Saturday, September 10, 2011

Jigoku Shōjo [hell girl]

Hell Girl (地獄少女 Jigoku Shōjo?), also known as Jigoku Shōjo: Girl from Hell is an animeseries, produced by Aniplex and Studio Deen. It focuses on the existence of a supernatural system that allows people to take revenge by having other people sent to Hell via the services of the mysterious titular character and her assistants who implement this system.[1] Revenge, injustice, hatred, and the nature of human emotions are common themes throughout the series.

It premiered across Japan on numerous television stations, including Animax, Tokyo MX, MBSand others, between October 4, 2005 and April 4, 2006. Following the success of the first season, the series was followed soon after into a second, Jigoku Shōjo Futakomori (地獄少女 二籠?), which premiered October 7, 2006 across Japan on Animax.[citation needed] A live-actiontelevision series adaptation started airing in Japan on Nippon Television from November 4, 2006.[citation needed] A third season of the anime, further continuing the series, was first announced on the mobile version of the series' official website Jigoku Tsūshin.[2] The official title of the third season was announced to be Jigoku Shōjo Mitsuganae (地獄少女 三鼎?).[3] and began airing on Japanese TV October 4, 2008.[4]



Most episodes are self-contained short stories in which the series narrates the suffering of a different individual caused by one or more antagonists. In general during each arc, theprotagonists' dramas are explained in detail from the start of their grudges, through the escalation of their torment until it becomes unbearable and they resort to accessing the Hell Correspondence website. Although in general, the client gives the antagonist a chance, he or she usually ends up pulling the string on his or her doll and sending the antagonist to hell. Once they have pulled the string, before taking the antagonist to hell, Ai Enma punishes the person for his or her sins with the help of her companions.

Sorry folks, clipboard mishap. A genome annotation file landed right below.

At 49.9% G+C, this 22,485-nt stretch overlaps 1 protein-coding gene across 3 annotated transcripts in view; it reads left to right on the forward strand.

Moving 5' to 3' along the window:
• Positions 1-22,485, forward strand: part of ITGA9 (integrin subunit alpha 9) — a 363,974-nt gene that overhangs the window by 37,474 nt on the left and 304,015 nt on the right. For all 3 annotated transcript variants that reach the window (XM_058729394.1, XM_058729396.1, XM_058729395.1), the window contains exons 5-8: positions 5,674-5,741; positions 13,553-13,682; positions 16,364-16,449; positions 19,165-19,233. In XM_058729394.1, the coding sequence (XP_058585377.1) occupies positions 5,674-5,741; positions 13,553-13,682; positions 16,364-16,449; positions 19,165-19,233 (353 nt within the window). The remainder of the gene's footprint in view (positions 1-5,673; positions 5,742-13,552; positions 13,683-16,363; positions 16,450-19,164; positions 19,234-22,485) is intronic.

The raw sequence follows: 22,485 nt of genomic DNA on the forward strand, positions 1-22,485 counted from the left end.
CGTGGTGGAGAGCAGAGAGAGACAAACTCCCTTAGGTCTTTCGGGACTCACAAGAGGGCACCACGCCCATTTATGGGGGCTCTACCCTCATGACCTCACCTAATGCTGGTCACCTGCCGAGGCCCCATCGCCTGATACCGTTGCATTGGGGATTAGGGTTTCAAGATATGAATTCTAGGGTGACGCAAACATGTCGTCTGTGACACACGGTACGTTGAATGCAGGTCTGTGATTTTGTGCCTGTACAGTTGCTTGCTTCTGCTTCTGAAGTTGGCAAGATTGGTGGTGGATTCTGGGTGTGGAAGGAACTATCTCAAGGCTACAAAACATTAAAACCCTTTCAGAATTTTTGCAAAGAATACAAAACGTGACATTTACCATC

In the first season, the story soon follows a journalist named Shibata Hajime, a former blackmailer, and his daughter Tsugumi who shares a strange connection with the Hell Girl as they investigate the truth behind the Hell Girl. In the second season, a mysterious young girl from Hell, named Kikuri who is able to travel freely between Earth and the Twilight realm where Ai resides, is introduced. Later, the plot centers around Takuma Kurebayashi, a boy who is blamed by his townsfolk for causing disappearances around the town that are in reality caused by the townsfolk using the Hell Correspondence. In the third season, Kikuri returns to recruit Ai's assistants along with a yōkai named Yamawaro, who accepts an old offer from Ai to become her fourth assistant. The story follows Ai's mysterious possession of a young schoolgirl, Yuzuki Mikage.



The medium through which a client contacts Ai Enma has changed over the centuries. Initially clients would write the names of whom they hated on an ema, which later changed to sending a letter to the address appearing in a three-column newspaper advertisement only visible to those with enough hatred. Once the internet became available, people could access the Hell Correspondence website, otherwise known as the "Hotline to Hell". Soon after, the site was adapted into a mobile version that could be accessed from cell phones.[5]